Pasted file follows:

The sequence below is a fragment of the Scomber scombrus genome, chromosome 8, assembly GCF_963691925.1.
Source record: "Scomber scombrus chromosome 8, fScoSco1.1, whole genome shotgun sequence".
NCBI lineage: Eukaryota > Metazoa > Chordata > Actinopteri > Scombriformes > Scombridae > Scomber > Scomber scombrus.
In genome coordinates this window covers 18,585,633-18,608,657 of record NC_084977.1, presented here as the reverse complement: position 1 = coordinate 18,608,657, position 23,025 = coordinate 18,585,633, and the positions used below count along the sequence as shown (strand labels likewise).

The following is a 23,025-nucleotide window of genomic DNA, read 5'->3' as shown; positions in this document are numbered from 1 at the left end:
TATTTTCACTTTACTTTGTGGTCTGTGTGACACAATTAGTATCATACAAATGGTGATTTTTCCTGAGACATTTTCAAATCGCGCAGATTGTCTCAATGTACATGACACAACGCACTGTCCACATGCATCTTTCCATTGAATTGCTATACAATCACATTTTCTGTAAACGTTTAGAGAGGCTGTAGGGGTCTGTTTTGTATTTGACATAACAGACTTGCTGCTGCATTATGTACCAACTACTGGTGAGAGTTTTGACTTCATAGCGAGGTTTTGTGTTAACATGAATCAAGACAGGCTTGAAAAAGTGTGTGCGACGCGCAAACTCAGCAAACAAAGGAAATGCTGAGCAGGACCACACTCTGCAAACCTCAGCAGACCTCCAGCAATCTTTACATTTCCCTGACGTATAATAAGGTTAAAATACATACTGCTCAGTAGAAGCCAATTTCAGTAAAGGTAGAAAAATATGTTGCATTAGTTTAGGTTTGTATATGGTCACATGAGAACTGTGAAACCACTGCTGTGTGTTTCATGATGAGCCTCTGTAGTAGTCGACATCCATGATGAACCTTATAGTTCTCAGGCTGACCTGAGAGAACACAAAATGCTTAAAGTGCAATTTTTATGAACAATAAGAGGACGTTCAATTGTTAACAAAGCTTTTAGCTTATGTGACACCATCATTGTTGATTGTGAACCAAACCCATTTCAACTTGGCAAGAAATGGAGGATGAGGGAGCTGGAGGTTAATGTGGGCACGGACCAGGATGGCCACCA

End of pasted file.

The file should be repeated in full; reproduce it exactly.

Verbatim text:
The sequence below is a fragment of the Scomber scombrus genome, chromosome 8, assembly GCF_963691925.1.
Source record: "Scomber scombrus chromosome 8, fScoSco1.1, whole genome shotgun sequence".
NCBI lineage: Eukaryota > Metazoa > Chordata > Actinopteri > Scombriformes > Scombridae > Scomber > Scomber scombrus.
In genome coordinates this window covers 18,585,633-18,608,657 of record NC_084977.1, presented here as the reverse complement: position 1 = coordinate 18,608,657, position 23,025 = coordinate 18,585,633, and the positions used below count along the sequence as shown (strand labels likewise).

The following is a 23,025-nucleotide window of genomic DNA, read 5'->3' as shown; positions in this document are numbered from 1 at the left end:
TATTTTCACTTTACTTTGTGGTCTGTGTGACACAATTAGTATCATACAAATGGTGATTTTTCCTGAGACATTTTCAAATCGCGCAGATTGTCTCAATGTACATGACACAACGCACTGTCCACATGCATCTTTCCATTGAATTGCTATACAATCACATTTTCTGTAAACGTTTAGAGAGGCTGTAGGGGTCTGTTTTGTATTTGACATAACAGACTTGCTGCTGCATTATGTACCAACTACTGGTGAGAGTTTTGACTTCATAGCGAGGTTTTGTGTTAACATGAATCAAGACAGGCTTGAAAAAGTGTGTGCGACGCGCAAACTCAGCAAACAAAGGAAATGCTGAGCAGGACCACACTCTGCAAACCTCAGCAGACCTCCAGCAATCTTTACATTTCCCTGACGTATAATAAGGTTAAAATACATACTGCTCAGTAGAAGCCAATTTCAGTAAAGGTAGAAAAATATGTTGCATTAGTTTAGGTTTGTATATGGTCACATGAGAACTGTGAAACCACTGCTGTGTGTTTCATGATGAGCCTCTGTAGTAGTCGACATCCATGATGAACCTTATAGTTCTCAGGCTGACCTGAGAGAACACAAAATGCTTAAAGTGCAATTTTTATGAACAATAAGAGGACGTTCAATTGTTAACAAAGCTTTTAGCTTATGTGACACCATCATTGTTGATTGTGAACCAAACCCATTTCAACTTGGCAAGAAATGGAGGATGAGGGAGCTGGAGGTTAATGTGGGCACGGACCAGGATGGCCACCA